The King of Australian Cinema Takes on the King of Rock 'n' Roll: Baz Luhrmann Talks 'Elvis'

The ‘Moulin Rouge!’ and 'The Great Gatsby' filmmaker wasn’t going to make his Elvis Presley biopic unless he found the right star — and then came Austin Butler.
Sarah Ward
Published on June 23, 2022

Baz Luhrmann has always had a knack for casting. As his three-decade filmography shows, he's long had a talent for plenty more — dazzling imagery, pitch-perfect needle drops, and a hyperactive and immersive vibe that makes viewers feel like they've stepped right into his movies, for starters — but his films are always immaculately cast. He had 90s teens swooning over Leonardo DiCaprio and Claire Danes. His made Elizabeth Debicki a star via The Great Gatsby. And just try to name someone who didn't want Ewan McGregor to serenade them after Moulin Rouge!. You can't; they don't exist.

Elvis, Luhrmann's biopic about the king of rock 'n' roll, is no different. Indeed, the acclaimed Australian filmmaker wouldn't have made it if he wasn't able to find the right actor for the job. And that stellar stroke of casting, enlisting Once Upon a Time in Hollywood's Austin Butler to sport the pompadour, sideburns and oh-so-many jumpsuits, has exactly the effect that Luhrmann intended. Watching Butler in the film's meticulous recreations of Presley's live performances, you instantly understand why the singer became an icon. You see what audiences in the 50s, 60s and 70s saw. Even better: you feel as thrilled and excited as they must've felt.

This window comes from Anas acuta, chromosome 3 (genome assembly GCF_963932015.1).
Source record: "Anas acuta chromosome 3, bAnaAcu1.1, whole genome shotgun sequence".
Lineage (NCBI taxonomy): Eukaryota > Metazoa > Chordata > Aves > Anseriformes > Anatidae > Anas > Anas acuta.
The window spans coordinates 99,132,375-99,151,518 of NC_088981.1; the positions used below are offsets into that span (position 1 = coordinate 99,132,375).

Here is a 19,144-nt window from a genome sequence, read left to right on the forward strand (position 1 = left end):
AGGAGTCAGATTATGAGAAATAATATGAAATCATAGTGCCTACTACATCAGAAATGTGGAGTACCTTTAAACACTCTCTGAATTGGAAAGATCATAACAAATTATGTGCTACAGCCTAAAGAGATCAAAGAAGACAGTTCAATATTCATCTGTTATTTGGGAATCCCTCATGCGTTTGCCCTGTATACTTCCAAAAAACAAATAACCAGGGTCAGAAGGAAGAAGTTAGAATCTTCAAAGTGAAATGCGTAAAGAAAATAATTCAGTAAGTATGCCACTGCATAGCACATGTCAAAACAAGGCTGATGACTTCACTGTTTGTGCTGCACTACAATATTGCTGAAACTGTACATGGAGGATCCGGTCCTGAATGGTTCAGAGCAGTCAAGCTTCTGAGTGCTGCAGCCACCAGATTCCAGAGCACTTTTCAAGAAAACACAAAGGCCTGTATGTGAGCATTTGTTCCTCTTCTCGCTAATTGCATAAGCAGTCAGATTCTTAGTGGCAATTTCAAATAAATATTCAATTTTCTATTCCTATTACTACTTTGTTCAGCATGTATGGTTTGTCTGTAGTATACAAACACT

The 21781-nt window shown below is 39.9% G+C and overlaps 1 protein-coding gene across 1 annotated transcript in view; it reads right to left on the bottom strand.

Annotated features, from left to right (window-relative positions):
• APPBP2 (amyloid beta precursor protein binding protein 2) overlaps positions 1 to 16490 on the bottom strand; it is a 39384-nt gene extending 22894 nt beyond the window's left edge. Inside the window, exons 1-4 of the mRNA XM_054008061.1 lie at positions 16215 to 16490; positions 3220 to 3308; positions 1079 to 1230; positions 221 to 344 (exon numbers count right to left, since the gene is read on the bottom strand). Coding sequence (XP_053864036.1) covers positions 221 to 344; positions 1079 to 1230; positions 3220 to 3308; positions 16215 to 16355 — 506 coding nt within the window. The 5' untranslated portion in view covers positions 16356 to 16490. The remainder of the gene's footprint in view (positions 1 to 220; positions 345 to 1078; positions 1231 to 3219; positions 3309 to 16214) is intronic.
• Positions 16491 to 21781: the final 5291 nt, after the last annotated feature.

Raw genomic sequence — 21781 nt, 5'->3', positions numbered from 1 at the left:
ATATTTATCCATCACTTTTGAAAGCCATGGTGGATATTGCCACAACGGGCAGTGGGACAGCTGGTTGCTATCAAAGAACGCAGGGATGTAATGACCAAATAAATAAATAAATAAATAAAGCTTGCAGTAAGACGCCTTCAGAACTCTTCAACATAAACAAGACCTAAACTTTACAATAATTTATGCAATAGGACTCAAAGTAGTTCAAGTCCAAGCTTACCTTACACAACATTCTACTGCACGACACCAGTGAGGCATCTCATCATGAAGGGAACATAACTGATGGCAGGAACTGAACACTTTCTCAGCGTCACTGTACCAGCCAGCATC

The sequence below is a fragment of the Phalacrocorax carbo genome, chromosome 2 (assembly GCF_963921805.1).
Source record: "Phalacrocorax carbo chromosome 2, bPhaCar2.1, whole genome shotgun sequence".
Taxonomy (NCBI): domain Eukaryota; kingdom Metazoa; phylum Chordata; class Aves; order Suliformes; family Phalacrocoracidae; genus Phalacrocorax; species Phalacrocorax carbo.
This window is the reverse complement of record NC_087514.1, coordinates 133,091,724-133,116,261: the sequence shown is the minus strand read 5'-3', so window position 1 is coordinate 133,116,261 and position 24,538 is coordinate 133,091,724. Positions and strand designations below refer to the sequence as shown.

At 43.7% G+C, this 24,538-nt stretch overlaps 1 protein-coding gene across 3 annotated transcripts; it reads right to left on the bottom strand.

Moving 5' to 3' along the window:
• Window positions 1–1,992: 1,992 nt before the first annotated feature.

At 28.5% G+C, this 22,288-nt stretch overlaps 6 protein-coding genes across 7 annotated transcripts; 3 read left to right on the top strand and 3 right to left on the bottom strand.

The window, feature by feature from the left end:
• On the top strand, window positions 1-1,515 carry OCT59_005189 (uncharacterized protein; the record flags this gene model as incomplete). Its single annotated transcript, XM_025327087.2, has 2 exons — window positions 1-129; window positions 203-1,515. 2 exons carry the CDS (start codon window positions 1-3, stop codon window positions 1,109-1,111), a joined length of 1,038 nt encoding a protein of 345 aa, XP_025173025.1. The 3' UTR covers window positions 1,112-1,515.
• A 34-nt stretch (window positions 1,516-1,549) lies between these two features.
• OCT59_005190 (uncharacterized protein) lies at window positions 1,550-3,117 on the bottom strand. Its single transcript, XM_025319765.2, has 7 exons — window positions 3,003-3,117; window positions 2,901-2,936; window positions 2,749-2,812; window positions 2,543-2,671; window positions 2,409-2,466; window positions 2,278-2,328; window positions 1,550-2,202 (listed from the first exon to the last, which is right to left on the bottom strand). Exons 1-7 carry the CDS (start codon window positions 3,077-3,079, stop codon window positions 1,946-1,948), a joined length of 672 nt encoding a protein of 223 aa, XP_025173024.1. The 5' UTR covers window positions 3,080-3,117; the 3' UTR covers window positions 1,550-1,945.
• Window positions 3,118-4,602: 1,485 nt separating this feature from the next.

Charting Presley's life from his birth in Tupelo, Mississippi to his death in 1977 at the age of 42 — as told by his manager Colonel Tom Parker (Tom Hanks) — Elvis spans the details that a big-screen biography about one of entertainment's most famous names needs to. It's also made by a filmmaker with his own name recognition and sense of style. The result: an Elvis movie and a Luhrmann movie. It has the swagger of both. It mixes Presley's songs — some sung by Butler, some by the man himself, some blending the two — with hip hop. It sashays between swirling imagery and a Luhrmann-esque sensory onslaught to concerts so electrifying that you can almost smell the sweat.